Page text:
Tag Archives: Canada

Heritage Minister James Moore wants axed Library and Archives Canada NADP program restored

“Federal Heritage Minister James Moore is hinting that he wants to see changes at Library and Archives Canada but is stopping short of promising the national collector more money. LAC’s previous chief, career bureaucrat Daniel Caron, abruptly resigned last month amid questions about his spending — including charging taxpayers for a series of private Spanish lessons he claimed were meant to aid his communication at conferences. During his four-year tenure, Caron became a controversial figure, alienating members of the library and archive community who accused him, among other things, of creating a toxic workplace and ignoring expert advice.” (via Ottawa Citizen)

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OCUL Statement: Access Copyright vs York University

“The Ontario Council of University Libraries is disturbed by the recent news of a lawsuit which Access Copyright initiated on April 8th against York University. The Canadian Copyright Act was only recently amended. These amendments and recent Supreme Court judgments have guided Ontario universities, including York University, to provide fair dealing guidelines that reflect the existing and reasonable consensus within the education community in response to these legal realities. OCUL agrees with academic colleagues across Canada that it is very regrettable that Access Copyright has chosen this litigious route to question the clarity of the copyright law and the recent jurisprudence. It is also regrettable that we are forced to interpret this as an intimidating tactic to persuade Ontario universities to agree to the Access Copyright license” (via Ontario Council of University Libraries)

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Library and Archives Canada Code of Conduct

“The Canadian Library Association urges Library and Archives Canada to revisit its Code of Conduct in order to strike a more even balance between the duty of loyalty to the Government of Canada that all public services have and the freedom of expression that is imperative to the work of librarians in a strong democracy.The LAC Code of Conduct: Values and Ethics restricts unnecessarily the ability of librarians and information professionals to perform key aspects of their work, namely teaching and speaking at conferences and other public engagements. The conditions placed upon those activities, and the categorization of those activities as ‘high risk,’ effectively eliminate the possibility that librarians may engage in essential elements of their work, elements that benefit both themselves and the greater professional community as well as the public good.” (via Canadian Library Association)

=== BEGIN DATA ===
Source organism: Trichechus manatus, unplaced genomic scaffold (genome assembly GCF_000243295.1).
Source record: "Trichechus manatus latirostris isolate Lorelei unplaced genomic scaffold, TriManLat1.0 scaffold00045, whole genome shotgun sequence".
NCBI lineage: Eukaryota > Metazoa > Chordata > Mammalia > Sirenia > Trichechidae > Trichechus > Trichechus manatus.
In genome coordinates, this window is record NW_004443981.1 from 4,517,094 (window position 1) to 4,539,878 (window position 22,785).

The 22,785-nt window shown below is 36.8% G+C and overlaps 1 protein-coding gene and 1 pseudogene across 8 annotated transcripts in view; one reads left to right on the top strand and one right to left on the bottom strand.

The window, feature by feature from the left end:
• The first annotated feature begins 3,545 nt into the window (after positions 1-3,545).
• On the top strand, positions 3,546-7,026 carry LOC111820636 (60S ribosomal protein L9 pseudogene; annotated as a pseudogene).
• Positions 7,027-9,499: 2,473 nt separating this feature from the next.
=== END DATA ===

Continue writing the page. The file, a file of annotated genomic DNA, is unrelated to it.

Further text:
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Canada’s federal librarians fear being ‘muzzled’

“Federal librarians and archivists who set foot in classrooms, attend conferences or speak up at public meetings on their own time are engaging in “high risk” activities, according to the new code of conduct at Library and Archives Canada. Given the dangers, the code says the department’s staff must clear such “personal” activities with their managers in advance to ensure there are no conflicts or “other risks to LAC.” The code, which stresses federal employees’ “duty of loyalty” to the “duly elected government,” also spells out how offenders can be reported.” (via Ottawa Citizen)

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Canadian history, heritage at risk from cuts to Libraries and Archives Canada, say academics

“On the tail end of a year that saw the Conservatives spend $28 million reenacting the War of 1812, some historians say the federal government is contributing to the erosion of the country’s historical institutions. York University professor Craig Heron told Postmedia News the Conservatives are “bleeding Canadian history dry” with cuts to Libraries and Archives Canada outlined in the 2012 budget. He is among the growing number of academics denouncing the spending cuts. Representatives from the Canadian Association of University Teachers (CAUT) will be on Parliament Hill Thursday to unveil a campaign aimed at restoring funding to archives across the country.”

via Calgary Herald

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Print Is Still the Dominant Format for Canadians, Says New BookNet Canada Study